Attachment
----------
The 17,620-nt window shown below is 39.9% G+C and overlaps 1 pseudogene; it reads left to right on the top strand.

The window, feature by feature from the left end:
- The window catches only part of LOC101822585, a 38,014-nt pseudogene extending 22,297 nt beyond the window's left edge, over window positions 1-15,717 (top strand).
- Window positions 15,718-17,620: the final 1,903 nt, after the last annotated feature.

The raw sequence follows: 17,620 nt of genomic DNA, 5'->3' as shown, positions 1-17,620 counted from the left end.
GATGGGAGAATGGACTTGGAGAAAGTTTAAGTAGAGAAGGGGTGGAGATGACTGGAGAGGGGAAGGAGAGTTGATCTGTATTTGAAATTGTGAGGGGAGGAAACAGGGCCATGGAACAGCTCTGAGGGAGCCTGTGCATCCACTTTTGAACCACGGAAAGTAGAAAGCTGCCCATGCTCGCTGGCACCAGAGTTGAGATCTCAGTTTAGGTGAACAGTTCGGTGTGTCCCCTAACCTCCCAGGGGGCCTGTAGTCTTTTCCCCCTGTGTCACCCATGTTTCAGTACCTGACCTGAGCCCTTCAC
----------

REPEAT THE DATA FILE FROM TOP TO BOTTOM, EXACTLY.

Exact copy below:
The 17,620-nt window shown below is 39.9% G+C and overlaps 1 pseudogene; it reads left to right on the top strand.

The window, feature by feature from the left end:
- The window catches only part of LOC101822585, a 38,014-nt pseudogene extending 22,297 nt beyond the window's left edge, over window positions 1-15,717 (top strand).
- Window positions 15,718-17,620: the final 1,903 nt, after the last annotated feature.

The raw sequence follows: 17,620 nt of genomic DNA, 5'->3' as shown, positions 1-17,620 counted from the left end.
GATGGGAGAATGGACTTGGAGAAAGTTTAAGTAGAGAAGGGGTGGAGATGACTGGAGAGGGGAAGGAGAGTTGATCTGTATTTGAAATTGTGAGGGGAGGAAACAGGGCCATGGAACAGCTCTGAGGGAGCCTGTGCATCCACTTTTGAACCACGGAAAGTAGAAAGCTGCCCATGCTCGCTGGCACCAGAGTTGAGATCTCAGTTTAGGTGAACAGTTCGGTGTGTCCCCTAACCTCCCAGGGGGCCTGTAGTCTTTTCCCCCTGTGTCACCCATGTTTCAGTACCTGACCTGAGCCCTTCAC